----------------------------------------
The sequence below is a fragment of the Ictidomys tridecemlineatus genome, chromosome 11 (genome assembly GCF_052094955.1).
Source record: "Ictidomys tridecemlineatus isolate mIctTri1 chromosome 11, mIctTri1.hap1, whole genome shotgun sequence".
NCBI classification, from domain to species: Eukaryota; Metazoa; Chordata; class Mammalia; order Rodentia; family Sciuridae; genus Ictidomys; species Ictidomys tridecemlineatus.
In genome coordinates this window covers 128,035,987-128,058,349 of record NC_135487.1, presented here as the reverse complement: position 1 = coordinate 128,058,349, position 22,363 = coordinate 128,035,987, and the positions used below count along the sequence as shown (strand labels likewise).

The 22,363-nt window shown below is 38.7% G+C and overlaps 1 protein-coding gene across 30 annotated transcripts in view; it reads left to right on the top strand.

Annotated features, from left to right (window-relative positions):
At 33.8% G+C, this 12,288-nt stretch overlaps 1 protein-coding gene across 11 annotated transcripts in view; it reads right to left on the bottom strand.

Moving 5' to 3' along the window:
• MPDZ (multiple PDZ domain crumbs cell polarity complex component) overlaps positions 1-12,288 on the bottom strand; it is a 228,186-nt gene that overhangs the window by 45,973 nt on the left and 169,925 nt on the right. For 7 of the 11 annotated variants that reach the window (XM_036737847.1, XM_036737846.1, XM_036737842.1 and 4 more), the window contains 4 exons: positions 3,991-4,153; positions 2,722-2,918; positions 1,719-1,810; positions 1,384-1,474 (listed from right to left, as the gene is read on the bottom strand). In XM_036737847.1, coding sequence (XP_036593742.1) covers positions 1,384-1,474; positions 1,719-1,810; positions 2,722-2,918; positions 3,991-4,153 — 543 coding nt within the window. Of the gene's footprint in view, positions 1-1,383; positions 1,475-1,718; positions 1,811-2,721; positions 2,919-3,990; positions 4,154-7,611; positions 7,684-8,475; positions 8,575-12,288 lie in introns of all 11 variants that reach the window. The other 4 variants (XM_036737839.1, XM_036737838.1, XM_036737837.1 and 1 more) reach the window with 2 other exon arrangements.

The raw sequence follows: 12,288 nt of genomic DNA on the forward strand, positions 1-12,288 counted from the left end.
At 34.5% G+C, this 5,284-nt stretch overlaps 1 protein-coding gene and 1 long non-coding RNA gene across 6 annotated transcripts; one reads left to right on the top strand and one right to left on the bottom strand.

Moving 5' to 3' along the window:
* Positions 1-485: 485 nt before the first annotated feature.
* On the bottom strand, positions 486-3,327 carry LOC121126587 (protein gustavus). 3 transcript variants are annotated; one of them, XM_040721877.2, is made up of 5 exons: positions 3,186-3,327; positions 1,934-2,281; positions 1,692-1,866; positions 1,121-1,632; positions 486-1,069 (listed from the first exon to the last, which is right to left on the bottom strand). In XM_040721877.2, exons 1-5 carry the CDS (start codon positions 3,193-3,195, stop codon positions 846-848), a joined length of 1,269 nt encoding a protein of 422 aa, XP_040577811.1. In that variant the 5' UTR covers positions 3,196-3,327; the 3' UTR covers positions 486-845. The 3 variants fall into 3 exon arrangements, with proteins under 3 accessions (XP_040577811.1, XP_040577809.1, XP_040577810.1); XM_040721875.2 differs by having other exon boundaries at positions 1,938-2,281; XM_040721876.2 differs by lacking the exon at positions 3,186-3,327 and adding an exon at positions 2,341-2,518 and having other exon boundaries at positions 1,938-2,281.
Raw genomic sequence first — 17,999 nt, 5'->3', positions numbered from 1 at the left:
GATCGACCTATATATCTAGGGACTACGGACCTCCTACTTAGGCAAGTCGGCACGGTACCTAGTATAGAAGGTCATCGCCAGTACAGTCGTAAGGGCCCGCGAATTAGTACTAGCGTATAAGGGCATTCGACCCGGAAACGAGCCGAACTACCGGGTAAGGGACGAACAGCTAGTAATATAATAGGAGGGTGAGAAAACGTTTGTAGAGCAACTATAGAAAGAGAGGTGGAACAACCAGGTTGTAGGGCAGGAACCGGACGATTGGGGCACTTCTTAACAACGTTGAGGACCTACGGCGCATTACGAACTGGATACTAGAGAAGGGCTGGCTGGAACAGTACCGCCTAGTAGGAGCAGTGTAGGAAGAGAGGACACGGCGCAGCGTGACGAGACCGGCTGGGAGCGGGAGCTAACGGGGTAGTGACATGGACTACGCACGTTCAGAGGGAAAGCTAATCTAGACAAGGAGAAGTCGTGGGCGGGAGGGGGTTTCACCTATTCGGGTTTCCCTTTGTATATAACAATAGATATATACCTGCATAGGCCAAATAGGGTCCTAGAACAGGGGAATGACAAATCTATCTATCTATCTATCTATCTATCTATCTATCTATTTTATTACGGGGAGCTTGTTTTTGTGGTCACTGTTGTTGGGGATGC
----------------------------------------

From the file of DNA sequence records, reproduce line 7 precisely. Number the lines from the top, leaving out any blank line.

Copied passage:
At 33.8% G+C, this 12,288-nt stretch overlaps 1 protein-coding gene across 11 annotated transcripts in view; it reads right to left on the bottom strand.